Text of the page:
Photo by Esther Lin for SHOWTIME
by Gautham Nagesh
Fortune smiled on the boxing world Thursday as news broke that pound-for-pound king Floyd “Money” Mayweather’s next opponent will be Mexican junior middleweight sensation Saul “Canelo” Alvarez. The two are set to clash on September 14th in Las Vegas in what will definitely be the biggest fight of the year, and possibly the decade.
Since the fall of Manny Pacquiao, we have been calling for Floyd to prove his greatness by challenging Alvarez, a younger, stronger, and bigger fighter in his prime. On Thursday, Floyd answered the call.
I chose my opponent for September 14th and it’s Canelo Alvarez. I’m giving the fans what they want. It will be at the MGM Grand.— Floyd Mayweather (@FloydMayweather)
Canelo is a far cry from the stiffs that Floyd has been punishing lately; his virtuoso performance against Austin Trout last month had my fellow Transnational Boxing Rankings Board members moving him ahead of Mayweather at 154 lbs. (though Floyd remains top dog at 147)
We didn’t support the move then, and remain convinced that Floyd’s quality will win out. Mayweather is showing his savvy again by fighting a Canelo on the rise, rather than waiting for the 22-year-old phenom to reach his peak. But Alvarez has 43 fights under his belt, and is the only fighter this side of Pacquiao that can rival Mayweather’s Pay Per View appeal. He won’t be intimidated by the setting, or the opponent. As such, he poses the most serious threat to Mayweather since Floyd edged Oscar de la Hoya in 2009 to become the star he is today.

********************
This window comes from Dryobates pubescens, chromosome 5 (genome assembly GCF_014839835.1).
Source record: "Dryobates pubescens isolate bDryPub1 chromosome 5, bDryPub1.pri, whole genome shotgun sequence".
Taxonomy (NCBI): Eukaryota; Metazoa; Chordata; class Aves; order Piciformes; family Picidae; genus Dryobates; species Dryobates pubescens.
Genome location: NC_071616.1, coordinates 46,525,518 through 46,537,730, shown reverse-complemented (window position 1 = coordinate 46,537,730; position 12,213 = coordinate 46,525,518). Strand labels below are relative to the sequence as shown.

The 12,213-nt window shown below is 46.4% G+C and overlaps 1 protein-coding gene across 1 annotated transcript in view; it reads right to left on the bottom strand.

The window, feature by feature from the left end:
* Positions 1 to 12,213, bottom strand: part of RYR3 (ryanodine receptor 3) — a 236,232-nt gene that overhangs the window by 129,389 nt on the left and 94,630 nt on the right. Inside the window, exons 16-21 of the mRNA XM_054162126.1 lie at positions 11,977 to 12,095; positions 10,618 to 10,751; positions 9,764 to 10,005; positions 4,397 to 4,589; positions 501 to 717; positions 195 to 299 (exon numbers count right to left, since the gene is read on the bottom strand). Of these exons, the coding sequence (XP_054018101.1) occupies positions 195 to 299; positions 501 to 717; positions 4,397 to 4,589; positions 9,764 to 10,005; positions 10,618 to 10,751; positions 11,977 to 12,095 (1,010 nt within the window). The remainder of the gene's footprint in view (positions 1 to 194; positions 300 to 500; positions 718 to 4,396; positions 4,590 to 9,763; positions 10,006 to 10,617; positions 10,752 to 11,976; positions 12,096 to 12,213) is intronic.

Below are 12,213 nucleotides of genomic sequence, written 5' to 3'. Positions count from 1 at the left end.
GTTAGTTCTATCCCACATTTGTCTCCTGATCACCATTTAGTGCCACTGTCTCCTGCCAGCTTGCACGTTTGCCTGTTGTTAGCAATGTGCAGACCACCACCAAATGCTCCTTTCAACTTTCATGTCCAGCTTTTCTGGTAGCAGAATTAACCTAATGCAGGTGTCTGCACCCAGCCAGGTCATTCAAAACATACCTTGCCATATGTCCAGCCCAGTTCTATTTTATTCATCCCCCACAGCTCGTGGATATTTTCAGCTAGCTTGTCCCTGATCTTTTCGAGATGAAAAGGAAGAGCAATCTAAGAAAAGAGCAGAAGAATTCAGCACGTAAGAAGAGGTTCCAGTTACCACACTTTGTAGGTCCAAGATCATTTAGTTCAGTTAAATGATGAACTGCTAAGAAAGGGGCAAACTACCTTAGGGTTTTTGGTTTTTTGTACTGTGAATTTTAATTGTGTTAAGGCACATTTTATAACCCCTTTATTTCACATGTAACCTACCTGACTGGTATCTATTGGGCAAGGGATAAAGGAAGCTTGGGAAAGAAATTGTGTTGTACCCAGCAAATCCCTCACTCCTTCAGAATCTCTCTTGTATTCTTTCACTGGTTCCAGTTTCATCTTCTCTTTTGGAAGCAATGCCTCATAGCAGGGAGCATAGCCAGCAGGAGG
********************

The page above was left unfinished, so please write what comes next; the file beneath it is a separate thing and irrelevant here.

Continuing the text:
Canelo is a real contender, but Floyd is a champion. The young Mexican may have legions of fans, especially women, swooning at every left hook, but he also has some holes that Mayweather will look to exploit. Canelo’s best chance of winning this fight is getting to Floyd’s body early with his power, and then testing Mayweather’s chin in the later rounds, when he slows down. But this is much easier said than done.
We expect Floyd to dance more than in recent fights, and employ more lateral movement against the hardest-punching opponent he has fought in years. However, Mayweather’s defense remains sublime, and he should still be much quicker than Canelo to the punch. The real question will be how well each man can take the other’s blows. If Floyd can stand up to a a couple direct right hands, he should snag the biggest win (and payday) of his career.
And that payday could be astronomical, well over $100 million if everything goes right. The fight will certainly sell in the neighborhood of $70 per household and a million Pay Per View buys is a virtual certainty. Throw in Canelo’s superstar status south of the border, and 1.5 million PPV buys doesn’t seem like such a longshot. Then there’s the gate, the merchandise, the foreign rights, and all the other ways that The Money Team will look to profit off the fight. This could be the event that shifts Mayweather’s taste from cars to planes in just 12 rounds.
Rest assured we plan to be there on fight night, by hook or crook. I’m already pricing hotels and flights to Vegas. Here’s hoping no injuries derail this one, because we’ve only got so much room in the editorial budget for hopeless dreaming.
Smile big fight fans. This was one of the good days.
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